24 July 2020
For immediate distribution
Drive-in services highlight lack of coherence in Government treatment of the religious community
Freedom of Religion South Africa (FOR SA) has received a copy of a letter issued by lawyers representing Word of Faith, dated 23 June 2020. The letter is addressed to both the Port Elizabeth SAPS Area Commissioner and the Police Spokesperson. In the letter, the church strongly challenges the statement, issued by Col. Naidu, warning that SAPS will “monitor all drive-in services in the metro and ensure that attendance is limited to a maximum of 50 persons and that anyone found to be exceeding the limits of such regulations will be charged accordingly”. While the church acknowledges and recognises the validity of the 50-person limit for “gatherings” within the church premises, it does not believe that this number can legitimately include those who simply park their cars in their parking lot.
It is difficult to find any rationale or proof to support the concern that “drive-in” events will accelerate the spread of the Covid-19 virus. On the contrary, logic alone would dictate that people sitting in their cars with the windows closed, listening to their radios and parked 1.5 metres apart in the open air represents a near zero threat level. It poses no greater health risk than being caught in a traffic jam or parking at a shopping centre. Such “drive-in” services would seem to be most reasonable, given that overseas they were allowed as early as March when the pandemic was at its most threatening. Furthermore, the Western Cape government is specifically encouraging faith-based organisations “to consider offering drive-in services” in their (draft) Guidelines for the Prevention and Management of Covid-19 Infection at Places of Worship.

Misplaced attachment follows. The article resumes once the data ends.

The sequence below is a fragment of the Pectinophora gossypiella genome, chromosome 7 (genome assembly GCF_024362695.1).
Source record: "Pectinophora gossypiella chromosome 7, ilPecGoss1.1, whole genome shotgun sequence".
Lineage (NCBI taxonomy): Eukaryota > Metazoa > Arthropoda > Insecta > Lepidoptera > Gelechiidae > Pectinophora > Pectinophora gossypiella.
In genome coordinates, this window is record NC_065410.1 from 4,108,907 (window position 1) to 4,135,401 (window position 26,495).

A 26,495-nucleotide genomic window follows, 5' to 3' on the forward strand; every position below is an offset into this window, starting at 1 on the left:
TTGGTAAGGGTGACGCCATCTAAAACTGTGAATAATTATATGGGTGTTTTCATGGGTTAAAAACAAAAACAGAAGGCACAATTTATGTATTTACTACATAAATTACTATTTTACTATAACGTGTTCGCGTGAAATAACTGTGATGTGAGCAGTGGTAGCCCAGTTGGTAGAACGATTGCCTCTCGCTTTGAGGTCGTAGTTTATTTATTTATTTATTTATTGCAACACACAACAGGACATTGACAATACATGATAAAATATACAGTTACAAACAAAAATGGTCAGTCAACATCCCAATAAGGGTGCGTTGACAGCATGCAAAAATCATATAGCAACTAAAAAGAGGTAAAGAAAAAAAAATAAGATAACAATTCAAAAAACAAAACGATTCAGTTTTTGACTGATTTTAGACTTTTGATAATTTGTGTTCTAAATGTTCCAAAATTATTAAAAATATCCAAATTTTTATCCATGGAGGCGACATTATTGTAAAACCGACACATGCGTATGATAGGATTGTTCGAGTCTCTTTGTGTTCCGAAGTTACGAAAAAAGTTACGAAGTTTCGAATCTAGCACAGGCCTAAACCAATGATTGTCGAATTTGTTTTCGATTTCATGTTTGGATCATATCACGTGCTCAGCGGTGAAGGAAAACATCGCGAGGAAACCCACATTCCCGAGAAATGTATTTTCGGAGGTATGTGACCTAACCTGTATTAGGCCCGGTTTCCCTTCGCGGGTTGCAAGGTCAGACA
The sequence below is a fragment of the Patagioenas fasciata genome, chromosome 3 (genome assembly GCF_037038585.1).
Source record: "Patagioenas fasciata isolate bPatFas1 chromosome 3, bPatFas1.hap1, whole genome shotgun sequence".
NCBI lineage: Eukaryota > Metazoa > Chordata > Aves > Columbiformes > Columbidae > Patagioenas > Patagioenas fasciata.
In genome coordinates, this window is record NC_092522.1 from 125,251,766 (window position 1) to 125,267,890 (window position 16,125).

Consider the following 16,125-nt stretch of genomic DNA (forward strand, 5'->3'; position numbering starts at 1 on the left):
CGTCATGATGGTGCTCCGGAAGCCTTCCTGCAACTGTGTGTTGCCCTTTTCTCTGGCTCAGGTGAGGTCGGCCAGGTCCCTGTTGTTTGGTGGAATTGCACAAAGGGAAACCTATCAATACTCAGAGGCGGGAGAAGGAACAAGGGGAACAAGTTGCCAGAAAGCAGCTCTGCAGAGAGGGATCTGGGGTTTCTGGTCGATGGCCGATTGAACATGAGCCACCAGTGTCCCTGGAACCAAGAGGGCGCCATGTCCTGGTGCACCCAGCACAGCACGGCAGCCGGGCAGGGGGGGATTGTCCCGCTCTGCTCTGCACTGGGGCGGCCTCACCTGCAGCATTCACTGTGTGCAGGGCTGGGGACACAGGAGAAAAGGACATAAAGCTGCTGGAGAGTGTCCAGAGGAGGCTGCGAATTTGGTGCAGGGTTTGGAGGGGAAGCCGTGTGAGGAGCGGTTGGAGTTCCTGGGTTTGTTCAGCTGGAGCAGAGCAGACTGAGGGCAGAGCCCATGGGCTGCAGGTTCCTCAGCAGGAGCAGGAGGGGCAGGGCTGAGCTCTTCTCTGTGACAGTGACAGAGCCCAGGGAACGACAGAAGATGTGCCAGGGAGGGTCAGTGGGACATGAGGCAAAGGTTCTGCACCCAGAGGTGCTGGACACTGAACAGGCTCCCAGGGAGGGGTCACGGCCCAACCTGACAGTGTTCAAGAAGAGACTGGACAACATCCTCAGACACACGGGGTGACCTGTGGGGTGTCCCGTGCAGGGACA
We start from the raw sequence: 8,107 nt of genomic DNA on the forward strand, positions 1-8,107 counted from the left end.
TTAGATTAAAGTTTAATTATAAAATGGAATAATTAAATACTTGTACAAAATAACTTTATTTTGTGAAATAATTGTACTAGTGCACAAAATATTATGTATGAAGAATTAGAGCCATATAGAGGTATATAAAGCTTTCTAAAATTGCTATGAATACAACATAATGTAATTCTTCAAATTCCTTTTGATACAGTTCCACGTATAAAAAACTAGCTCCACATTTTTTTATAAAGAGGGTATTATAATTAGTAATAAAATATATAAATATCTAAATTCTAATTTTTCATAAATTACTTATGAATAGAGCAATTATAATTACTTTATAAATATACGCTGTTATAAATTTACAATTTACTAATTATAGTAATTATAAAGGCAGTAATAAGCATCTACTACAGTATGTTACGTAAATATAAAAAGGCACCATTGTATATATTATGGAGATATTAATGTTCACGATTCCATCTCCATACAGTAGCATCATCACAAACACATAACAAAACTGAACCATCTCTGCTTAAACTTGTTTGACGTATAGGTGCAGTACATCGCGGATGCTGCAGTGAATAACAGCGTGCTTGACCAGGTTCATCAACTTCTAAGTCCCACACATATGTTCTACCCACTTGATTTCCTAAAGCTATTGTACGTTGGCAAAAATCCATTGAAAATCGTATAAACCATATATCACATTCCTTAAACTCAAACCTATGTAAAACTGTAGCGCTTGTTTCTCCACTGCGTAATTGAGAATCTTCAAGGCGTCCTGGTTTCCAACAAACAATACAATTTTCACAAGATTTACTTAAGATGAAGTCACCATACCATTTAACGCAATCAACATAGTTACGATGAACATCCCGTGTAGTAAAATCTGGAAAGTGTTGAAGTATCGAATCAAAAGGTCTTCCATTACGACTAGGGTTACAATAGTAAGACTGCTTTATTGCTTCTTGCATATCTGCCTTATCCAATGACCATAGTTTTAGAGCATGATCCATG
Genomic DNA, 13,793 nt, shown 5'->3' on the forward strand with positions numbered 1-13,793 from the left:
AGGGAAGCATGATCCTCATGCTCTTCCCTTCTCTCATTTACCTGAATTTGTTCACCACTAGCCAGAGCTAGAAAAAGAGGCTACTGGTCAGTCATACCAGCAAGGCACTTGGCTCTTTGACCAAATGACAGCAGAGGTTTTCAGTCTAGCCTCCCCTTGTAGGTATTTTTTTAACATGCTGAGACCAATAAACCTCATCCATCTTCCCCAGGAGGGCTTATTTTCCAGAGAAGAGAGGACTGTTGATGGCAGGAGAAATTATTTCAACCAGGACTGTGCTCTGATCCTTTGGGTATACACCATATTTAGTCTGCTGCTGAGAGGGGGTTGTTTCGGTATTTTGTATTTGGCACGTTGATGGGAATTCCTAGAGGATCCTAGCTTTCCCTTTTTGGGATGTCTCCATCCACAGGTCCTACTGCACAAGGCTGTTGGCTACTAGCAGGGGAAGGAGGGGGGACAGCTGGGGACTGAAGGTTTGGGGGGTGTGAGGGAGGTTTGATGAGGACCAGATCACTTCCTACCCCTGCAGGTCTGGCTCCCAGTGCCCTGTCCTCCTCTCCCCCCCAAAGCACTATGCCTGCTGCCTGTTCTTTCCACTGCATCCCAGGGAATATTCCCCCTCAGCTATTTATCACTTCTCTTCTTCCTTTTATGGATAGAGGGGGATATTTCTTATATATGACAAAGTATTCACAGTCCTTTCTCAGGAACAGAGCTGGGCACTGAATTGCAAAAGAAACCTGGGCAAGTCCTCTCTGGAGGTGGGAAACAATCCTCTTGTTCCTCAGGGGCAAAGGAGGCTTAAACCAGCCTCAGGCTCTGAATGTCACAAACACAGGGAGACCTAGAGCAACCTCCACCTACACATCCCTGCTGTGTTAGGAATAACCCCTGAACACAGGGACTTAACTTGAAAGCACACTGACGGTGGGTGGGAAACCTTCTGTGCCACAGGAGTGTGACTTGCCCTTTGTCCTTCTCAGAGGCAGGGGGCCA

This dispute highlights the knock-on effect of a number of issues where Government has failed to provide proper clarification, or where it is evidently treating different sectors of society with different standards. For example, conference centres are allowed to operate and utilise multiple venues on the same premises, whereas churches with the same type of facilities are limited to a single meeting of no more than 50 people in total. Even more illogical is the fact that casinos can operate based upon 50% of their floor space while churches (irrespective of floor space) are limited to 50 people. Perhaps the most extreme example – given that the single goal of the lockdown level strategy is to minimise the risk of person-to-person infection – is that taxis are allowed to operate at 100% of capacity, where evidently no social distancing is possible and no detailed records can be kept.
“It is important that the measures that Government puts in place are consistent with their objectives of ‘flattening the curve’ and are not perceived as arbitrary, unreasonable or inequitable”, says Michael Swain, Executive Director of FOR SA. “FOR SA has repeatedly engaged with Government on these matters. We again appeal for Government’s engagement with the religious community, to resolve these evident issues of unequal treatment and lack of clarity. The religious community must be allowed to play its vital role of strengthening the fabric of our society without fear of unreasonable sanction or disruption”, says Swain.
For more information, contact:
Executive Director, FOR SA
Cell: 072 270 1217